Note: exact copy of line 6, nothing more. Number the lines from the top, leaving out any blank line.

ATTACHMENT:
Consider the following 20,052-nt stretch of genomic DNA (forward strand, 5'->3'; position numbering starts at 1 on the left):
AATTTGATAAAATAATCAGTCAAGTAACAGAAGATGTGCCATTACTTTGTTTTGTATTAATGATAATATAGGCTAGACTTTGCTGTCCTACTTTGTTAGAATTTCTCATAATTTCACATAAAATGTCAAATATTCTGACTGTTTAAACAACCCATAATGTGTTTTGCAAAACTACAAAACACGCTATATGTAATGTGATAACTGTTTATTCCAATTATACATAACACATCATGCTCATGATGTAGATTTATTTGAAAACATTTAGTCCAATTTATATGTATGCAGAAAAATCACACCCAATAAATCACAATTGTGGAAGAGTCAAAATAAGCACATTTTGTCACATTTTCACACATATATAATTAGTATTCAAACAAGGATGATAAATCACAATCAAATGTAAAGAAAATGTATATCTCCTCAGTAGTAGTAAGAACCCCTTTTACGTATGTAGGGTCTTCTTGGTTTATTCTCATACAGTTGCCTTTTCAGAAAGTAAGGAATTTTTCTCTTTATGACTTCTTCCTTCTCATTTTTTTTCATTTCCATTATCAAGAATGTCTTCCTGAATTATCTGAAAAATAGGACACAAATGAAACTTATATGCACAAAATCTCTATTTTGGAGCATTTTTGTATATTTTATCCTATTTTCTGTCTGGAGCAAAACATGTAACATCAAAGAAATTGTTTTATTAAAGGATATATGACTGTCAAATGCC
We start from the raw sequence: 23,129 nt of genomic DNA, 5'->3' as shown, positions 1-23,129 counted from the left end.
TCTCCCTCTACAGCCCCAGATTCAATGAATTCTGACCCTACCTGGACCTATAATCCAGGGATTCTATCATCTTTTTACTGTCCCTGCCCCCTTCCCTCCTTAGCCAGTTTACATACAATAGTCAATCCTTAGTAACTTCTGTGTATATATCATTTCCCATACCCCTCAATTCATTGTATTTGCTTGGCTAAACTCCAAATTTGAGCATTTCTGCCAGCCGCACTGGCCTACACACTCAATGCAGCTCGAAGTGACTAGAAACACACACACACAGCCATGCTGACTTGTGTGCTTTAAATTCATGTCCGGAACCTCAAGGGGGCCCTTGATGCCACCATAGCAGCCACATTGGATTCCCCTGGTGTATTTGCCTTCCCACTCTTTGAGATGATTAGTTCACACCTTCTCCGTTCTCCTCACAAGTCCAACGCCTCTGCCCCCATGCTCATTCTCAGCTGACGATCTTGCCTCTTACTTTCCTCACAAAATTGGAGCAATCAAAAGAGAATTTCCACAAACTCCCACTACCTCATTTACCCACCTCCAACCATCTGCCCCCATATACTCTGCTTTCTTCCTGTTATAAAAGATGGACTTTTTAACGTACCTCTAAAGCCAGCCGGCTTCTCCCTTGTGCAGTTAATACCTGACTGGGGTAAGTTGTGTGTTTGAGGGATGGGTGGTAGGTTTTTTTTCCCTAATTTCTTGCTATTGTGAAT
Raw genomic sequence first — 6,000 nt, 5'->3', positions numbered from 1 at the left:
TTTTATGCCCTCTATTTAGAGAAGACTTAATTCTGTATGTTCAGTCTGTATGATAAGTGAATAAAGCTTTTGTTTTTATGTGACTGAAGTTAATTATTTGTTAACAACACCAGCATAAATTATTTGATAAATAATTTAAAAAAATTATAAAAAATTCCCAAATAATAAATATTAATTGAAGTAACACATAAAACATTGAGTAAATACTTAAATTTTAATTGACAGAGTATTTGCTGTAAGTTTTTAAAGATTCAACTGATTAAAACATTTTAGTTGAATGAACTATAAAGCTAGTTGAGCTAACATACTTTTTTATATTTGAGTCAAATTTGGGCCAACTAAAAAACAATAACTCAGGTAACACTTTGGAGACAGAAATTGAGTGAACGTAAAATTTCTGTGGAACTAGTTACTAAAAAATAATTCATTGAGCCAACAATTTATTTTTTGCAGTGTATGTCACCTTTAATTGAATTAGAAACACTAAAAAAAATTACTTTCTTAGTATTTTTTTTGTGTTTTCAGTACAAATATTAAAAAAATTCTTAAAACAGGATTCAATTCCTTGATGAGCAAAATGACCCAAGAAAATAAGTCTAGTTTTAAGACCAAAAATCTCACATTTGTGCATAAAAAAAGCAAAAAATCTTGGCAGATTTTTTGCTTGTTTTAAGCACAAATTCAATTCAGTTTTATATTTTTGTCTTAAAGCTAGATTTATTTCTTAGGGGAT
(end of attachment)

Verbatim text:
TTTTATGCCCTCTATTTAGAGAAGACTTAATTCTGTATGTTCAGTCTGTATGATAAGTGAATAAAGCTTTTGTTTTTATGTGACTGAAGTTAATTATTTGTTAACAACACCAGCATAAATTATTTGATAAATAATTTAAAAAAATTATAAAAAATTCCCAAATAATAAATATTAATTGAAGTAACACATAAAACATTGAGTAAATACTTAAATTTTAATTGACAGAGTATTTGCTGTAAGTTTTTAAAGATTCAACTGATTAAAACATTTTAGTTGAATGAACTATAAAGCTAGTTGAGCTAACATACTTTTTTATATTTGAGTCAAATTTGGGCCAACTAAAAAACAATAACTCAGGTAACACTTTGGAGACAGAAATTGAGTGAACGTAAAATTTCTGTGGAACTAGTTACTAAAAAATAATTCATTGAGCCAACAATTTATTTTTTGCAGTGTATGTCACCTTTAATTGAATTAGAAACACTAAAAAAAATTACTTTCTTAGTATTTTTTTTGTGTTTTCAGTACAAATATTAAAAAAATTCTTAAAACAGGATTCAATTCCTTGATGAGCAAAATGACCCAAGAAAATAAGTCTAGTTTTAAGACCAAAAATCTCACATTTGTGCATAAAAAAAGCAAAAAATCTTGGCAGATTTTTTGCTTGTTTTAAGCACAAATTCAATTCAGTTTTATATTTTTGTCTTAAAGCTAGATTTATTTCTTAGGGGAT